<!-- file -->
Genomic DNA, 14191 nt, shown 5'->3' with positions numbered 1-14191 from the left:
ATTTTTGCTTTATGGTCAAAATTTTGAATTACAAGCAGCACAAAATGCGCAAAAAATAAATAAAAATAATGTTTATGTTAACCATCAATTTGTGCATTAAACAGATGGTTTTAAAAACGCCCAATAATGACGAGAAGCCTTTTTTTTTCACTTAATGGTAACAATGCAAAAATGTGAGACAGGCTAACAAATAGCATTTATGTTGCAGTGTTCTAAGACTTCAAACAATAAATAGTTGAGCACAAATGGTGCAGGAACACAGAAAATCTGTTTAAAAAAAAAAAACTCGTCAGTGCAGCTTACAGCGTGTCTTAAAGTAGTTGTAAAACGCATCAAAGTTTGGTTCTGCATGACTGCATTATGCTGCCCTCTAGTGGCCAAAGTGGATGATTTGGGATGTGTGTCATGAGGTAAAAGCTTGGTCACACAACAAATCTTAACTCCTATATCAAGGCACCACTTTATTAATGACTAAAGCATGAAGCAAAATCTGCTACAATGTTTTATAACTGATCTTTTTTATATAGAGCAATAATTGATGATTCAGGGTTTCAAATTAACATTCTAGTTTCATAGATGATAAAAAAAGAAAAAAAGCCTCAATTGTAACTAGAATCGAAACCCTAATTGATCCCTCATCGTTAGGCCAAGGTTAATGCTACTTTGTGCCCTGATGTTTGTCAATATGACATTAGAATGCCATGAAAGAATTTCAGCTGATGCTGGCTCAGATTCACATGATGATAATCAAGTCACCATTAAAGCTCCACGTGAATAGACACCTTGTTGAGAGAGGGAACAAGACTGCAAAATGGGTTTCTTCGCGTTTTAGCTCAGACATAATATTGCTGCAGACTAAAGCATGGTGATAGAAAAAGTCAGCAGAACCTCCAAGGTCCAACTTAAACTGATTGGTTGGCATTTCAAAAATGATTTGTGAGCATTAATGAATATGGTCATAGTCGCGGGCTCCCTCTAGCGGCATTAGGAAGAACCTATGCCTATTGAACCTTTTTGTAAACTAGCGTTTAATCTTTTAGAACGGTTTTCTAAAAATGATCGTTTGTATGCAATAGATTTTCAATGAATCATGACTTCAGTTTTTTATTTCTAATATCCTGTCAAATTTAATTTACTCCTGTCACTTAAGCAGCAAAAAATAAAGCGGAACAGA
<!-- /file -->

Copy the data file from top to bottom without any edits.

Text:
Genomic DNA, 14191 nt, shown 5'->3' with positions numbered 1-14191 from the left:
ATTTTTGCTTTATGGTCAAAATTTTGAATTACAAGCAGCACAAAATGCGCAAAAAATAAATAAAAATAATGTTTATGTTAACCATCAATTTGTGCATTAAACAGATGGTTTTAAAAACGCCCAATAATGACGAGAAGCCTTTTTTTTTCACTTAATGGTAACAATGCAAAAATGTGAGACAGGCTAACAAATAGCATTTATGTTGCAGTGTTCTAAGACTTCAAACAATAAATAGTTGAGCACAAATGGTGCAGGAACACAGAAAATCTGTTTAAAAAAAAAAAACTCGTCAGTGCAGCTTACAGCGTGTCTTAAAGTAGTTGTAAAACGCATCAAAGTTTGGTTCTGCATGACTGCATTATGCTGCCCTCTAGTGGCCAAAGTGGATGATTTGGGATGTGTGTCATGAGGTAAAAGCTTGGTCACACAACAAATCTTAACTCCTATATCAAGGCACCACTTTATTAATGACTAAAGCATGAAGCAAAATCTGCTACAATGTTTTATAACTGATCTTTTTTATATAGAGCAATAATTGATGATTCAGGGTTTCAAATTAACATTCTAGTTTCATAGATGATAAAAAAAGAAAAAAAGCCTCAATTGTAACTAGAATCGAAACCCTAATTGATCCCTCATCGTTAGGCCAAGGTTAATGCTACTTTGTGCCCTGATGTTTGTCAATATGACATTAGAATGCCATGAAAGAATTTCAGCTGATGCTGGCTCAGATTCACATGATGATAATCAAGTCACCATTAAAGCTCCACGTGAATAGACACCTTGTTGAGAGAGGGAACAAGACTGCAAAATGGGTTTCTTCGCGTTTTAGCTCAGACATAATATTGCTGCAGACTAAAGCATGGTGATAGAAAAAGTCAGCAGAACCTCCAAGGTCCAACTTAAACTGATTGGTTGGCATTTCAAAAATGATTTGTGAGCATTAATGAATATGGTCATAGTCGCGGGCTCCCTCTAGCGGCATTAGGAAGAACCTATGCCTATTGAACCTTTTTGTAAACTAGCGTTTAATCTTTTAGAACGGTTTTCTAAAAATGATCGTTTGTATGCAATAGATTTTCAATGAATCATGACTTCAGTTTTTTATTTCTAATATCCTGTCAAATTTAATTTACTCCTGTCACTTAAGCAGCAAAAAATAAAGCGGAACAGA